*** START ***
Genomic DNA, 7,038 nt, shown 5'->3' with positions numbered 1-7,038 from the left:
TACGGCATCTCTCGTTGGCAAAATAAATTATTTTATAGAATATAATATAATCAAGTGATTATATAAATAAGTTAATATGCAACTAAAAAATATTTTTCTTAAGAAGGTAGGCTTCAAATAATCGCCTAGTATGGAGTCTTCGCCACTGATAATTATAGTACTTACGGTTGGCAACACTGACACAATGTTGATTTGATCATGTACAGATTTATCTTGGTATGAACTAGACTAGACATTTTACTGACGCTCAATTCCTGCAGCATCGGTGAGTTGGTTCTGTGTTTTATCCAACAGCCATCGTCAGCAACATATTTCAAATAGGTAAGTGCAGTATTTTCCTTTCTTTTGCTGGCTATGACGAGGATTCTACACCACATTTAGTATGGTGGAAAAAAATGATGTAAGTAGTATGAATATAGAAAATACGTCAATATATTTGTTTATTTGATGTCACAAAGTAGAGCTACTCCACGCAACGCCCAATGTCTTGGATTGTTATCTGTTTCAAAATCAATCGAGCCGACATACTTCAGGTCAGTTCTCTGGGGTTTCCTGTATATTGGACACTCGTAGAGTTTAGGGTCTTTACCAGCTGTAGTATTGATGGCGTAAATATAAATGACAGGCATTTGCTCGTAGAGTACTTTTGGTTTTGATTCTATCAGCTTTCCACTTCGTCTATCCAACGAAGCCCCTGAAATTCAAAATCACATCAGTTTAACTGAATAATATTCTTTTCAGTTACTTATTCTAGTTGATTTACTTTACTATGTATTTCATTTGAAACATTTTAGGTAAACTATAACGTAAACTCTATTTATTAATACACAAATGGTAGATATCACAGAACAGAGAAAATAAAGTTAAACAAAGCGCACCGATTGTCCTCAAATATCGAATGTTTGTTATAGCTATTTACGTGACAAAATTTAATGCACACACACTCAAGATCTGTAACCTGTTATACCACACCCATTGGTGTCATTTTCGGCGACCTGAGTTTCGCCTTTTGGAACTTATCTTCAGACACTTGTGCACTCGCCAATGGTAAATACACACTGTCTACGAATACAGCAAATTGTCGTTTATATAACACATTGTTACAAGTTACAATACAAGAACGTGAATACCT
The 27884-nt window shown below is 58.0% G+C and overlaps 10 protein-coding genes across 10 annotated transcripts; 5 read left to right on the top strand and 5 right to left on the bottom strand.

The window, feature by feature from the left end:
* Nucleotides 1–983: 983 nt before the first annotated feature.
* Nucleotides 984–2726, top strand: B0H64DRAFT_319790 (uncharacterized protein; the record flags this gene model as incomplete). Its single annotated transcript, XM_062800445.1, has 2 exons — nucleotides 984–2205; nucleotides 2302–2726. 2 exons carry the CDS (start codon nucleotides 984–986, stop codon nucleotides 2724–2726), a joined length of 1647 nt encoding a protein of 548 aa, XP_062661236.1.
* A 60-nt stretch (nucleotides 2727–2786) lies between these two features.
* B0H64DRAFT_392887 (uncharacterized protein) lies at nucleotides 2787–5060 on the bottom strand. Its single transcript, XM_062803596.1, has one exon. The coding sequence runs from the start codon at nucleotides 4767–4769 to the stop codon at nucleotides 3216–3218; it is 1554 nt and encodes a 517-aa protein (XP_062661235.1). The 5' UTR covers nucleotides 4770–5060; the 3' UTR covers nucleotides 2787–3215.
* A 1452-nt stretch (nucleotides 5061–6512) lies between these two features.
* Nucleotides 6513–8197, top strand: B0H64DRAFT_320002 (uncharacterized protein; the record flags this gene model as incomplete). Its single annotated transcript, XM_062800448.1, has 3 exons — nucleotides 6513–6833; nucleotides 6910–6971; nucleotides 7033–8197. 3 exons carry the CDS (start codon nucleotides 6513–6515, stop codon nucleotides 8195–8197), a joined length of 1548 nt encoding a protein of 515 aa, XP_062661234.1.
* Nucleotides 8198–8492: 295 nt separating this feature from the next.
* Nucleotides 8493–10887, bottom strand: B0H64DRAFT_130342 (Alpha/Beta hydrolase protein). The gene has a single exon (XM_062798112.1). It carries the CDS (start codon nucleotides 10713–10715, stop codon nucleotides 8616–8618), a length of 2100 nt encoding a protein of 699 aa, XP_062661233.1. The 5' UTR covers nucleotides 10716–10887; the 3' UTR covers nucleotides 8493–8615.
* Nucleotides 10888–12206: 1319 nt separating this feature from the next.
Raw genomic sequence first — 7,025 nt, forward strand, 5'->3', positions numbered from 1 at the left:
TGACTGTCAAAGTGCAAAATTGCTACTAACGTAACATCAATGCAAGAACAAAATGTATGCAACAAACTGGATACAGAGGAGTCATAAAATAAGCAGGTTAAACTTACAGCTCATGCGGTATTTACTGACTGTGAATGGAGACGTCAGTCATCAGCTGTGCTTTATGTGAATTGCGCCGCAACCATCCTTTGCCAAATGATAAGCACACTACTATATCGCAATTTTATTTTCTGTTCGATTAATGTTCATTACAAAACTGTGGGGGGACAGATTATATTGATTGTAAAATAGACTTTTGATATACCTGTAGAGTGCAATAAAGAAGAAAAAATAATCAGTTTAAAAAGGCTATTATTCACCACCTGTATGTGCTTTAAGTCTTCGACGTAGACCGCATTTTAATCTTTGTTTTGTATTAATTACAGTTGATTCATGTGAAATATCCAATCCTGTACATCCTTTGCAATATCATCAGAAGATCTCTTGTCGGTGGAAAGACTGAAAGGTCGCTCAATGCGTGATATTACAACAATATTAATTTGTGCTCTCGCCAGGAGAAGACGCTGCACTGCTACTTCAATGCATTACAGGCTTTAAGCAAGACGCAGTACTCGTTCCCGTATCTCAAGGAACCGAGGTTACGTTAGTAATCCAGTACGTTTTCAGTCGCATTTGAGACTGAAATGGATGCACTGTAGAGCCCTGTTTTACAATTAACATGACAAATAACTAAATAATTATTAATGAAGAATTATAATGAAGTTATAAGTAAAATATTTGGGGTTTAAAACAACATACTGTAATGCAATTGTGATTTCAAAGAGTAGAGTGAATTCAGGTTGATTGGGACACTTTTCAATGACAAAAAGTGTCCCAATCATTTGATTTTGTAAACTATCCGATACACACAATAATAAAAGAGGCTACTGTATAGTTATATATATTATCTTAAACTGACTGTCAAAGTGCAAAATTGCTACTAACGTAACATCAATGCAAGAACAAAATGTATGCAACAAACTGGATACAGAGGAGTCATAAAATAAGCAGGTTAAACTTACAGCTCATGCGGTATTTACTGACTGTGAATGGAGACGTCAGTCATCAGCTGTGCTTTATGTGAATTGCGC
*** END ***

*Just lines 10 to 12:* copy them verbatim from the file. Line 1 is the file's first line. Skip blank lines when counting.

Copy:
* Nucleotides 6513–8197, top strand: B0H64DRAFT_320002 (uncharacterized protein; the record flags this gene model as incomplete). Its single annotated transcript, XM_062800448.1, has 3 exons — nucleotides 6513–6833; nucleotides 6910–6971; nucleotides 7033–8197. 3 exons carry the CDS (start codon nucleotides 6513–6515, stop codon nucleotides 8195–8197), a joined length of 1548 nt encoding a protein of 515 aa, XP_062661234.1.
* Nucleotides 8198–8492: 295 nt separating this feature from the next.
* Nucleotides 8493–10887, bottom strand: B0H64DRAFT_130342 (Alpha/Beta hydrolase protein). The gene has a single exon (XM_062798112.1). It carries the CDS (start codon nucleotides 10713–10715, stop codon nucleotides 8616–8618), a length of 2100 nt encoding a protein of 699 aa, XP_062661233.1. The 5' UTR covers nucleotides 10716–10887; the 3' UTR covers nucleotides 8493–8615.